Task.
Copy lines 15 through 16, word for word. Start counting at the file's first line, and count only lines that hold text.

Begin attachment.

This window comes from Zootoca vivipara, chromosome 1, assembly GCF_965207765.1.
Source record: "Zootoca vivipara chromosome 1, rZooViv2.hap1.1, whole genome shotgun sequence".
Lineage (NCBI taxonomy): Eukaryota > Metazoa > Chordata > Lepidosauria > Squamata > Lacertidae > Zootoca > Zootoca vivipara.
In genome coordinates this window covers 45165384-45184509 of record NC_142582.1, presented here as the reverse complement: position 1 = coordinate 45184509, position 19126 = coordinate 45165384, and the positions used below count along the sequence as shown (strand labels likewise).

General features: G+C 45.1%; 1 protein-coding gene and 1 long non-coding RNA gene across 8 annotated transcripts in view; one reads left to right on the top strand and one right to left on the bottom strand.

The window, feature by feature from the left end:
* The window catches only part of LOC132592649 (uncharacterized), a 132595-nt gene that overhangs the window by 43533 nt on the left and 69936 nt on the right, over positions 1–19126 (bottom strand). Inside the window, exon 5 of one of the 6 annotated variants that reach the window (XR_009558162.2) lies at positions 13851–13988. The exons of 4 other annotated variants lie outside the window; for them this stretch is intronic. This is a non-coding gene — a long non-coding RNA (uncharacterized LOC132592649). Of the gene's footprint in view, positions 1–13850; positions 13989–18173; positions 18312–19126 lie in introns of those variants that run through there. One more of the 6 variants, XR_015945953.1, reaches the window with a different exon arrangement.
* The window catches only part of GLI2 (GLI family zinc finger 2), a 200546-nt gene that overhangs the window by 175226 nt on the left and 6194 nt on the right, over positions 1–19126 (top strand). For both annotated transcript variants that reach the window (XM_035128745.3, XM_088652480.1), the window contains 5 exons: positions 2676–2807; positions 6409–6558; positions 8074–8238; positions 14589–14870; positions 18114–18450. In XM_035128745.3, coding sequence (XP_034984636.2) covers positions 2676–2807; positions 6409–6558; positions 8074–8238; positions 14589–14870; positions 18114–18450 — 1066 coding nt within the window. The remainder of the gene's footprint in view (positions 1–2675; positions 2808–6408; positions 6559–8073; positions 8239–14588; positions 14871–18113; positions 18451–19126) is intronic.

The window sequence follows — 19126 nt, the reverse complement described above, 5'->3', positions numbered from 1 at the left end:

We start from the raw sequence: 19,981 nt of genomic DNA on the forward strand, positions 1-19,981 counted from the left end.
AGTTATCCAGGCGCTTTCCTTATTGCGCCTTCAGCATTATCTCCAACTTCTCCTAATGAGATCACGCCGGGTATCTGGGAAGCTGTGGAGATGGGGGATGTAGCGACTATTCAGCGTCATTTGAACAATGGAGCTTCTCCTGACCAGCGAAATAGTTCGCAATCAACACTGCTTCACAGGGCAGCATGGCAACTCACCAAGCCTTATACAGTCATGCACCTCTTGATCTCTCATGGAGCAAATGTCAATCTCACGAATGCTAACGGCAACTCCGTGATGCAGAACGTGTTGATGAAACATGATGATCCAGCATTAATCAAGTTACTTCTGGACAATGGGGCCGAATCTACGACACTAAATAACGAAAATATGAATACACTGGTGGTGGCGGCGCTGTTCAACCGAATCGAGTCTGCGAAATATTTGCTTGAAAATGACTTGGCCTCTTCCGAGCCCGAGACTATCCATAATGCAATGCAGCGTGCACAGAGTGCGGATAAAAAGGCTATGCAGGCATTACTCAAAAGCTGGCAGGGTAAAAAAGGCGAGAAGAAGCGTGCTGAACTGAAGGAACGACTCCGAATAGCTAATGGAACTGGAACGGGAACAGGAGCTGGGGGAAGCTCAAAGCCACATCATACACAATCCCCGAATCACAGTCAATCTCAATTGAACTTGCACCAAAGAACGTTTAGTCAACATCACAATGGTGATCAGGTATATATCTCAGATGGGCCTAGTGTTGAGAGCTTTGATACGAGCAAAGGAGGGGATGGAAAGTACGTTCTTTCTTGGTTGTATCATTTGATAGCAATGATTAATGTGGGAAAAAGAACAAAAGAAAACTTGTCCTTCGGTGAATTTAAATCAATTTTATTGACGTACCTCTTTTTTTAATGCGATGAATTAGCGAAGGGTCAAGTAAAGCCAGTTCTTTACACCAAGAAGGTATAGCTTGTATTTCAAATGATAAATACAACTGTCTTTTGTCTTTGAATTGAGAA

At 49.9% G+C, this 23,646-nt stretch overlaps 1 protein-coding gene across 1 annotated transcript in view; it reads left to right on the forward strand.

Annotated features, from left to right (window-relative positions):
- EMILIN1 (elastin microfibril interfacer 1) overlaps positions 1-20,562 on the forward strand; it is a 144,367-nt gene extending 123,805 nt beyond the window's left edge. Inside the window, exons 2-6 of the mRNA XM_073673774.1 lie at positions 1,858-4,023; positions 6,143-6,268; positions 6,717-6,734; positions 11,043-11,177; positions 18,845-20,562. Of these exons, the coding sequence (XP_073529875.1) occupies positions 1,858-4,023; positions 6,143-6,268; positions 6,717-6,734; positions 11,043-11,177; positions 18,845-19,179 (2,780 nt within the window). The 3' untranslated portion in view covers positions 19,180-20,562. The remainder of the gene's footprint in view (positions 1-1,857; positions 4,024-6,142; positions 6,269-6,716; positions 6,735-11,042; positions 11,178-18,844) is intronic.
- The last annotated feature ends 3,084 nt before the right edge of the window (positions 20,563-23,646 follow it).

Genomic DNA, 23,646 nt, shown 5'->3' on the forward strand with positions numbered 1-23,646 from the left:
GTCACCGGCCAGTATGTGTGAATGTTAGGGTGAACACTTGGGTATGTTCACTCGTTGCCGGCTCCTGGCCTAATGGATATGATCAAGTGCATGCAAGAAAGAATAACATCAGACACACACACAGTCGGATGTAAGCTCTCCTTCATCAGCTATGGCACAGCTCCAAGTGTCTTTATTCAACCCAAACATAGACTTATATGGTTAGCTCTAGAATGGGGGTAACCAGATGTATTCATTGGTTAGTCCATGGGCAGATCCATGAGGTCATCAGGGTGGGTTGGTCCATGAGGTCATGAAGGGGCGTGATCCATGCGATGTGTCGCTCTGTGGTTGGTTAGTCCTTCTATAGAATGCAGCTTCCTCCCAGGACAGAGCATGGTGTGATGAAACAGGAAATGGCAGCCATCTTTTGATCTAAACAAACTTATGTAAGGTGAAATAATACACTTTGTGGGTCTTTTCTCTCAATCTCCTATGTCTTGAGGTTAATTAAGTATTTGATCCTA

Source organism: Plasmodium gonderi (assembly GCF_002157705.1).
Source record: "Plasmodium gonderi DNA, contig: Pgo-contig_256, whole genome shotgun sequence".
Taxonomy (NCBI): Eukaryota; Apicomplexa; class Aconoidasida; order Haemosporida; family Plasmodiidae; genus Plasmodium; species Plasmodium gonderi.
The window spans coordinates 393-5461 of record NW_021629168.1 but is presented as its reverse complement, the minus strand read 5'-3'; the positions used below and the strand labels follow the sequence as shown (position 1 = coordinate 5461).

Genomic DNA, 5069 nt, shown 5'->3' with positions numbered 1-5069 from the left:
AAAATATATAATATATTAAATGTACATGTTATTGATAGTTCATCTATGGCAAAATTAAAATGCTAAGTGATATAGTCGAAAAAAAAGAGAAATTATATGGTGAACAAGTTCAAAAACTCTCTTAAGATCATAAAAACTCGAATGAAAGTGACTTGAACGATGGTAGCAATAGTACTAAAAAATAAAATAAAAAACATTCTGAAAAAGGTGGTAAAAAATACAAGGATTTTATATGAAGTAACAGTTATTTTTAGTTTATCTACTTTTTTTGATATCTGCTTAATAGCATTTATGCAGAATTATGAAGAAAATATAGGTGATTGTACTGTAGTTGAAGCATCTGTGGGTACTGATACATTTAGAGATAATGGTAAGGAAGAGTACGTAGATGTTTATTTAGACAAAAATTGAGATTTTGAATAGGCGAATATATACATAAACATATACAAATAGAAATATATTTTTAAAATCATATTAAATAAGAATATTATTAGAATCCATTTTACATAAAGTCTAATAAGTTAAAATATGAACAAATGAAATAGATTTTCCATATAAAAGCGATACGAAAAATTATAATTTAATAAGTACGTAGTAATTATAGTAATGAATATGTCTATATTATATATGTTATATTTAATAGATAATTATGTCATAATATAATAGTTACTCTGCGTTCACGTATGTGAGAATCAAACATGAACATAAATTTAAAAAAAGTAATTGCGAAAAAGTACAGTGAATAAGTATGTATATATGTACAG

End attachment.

- The last annotated feature ends 3,084 nt before the right edge of the window (positions 20,563-23,646 follow it).

Genomic DNA, 23,646 nt, shown 5'->3' on the forward strand with positions numbered 1-23,646 from the left: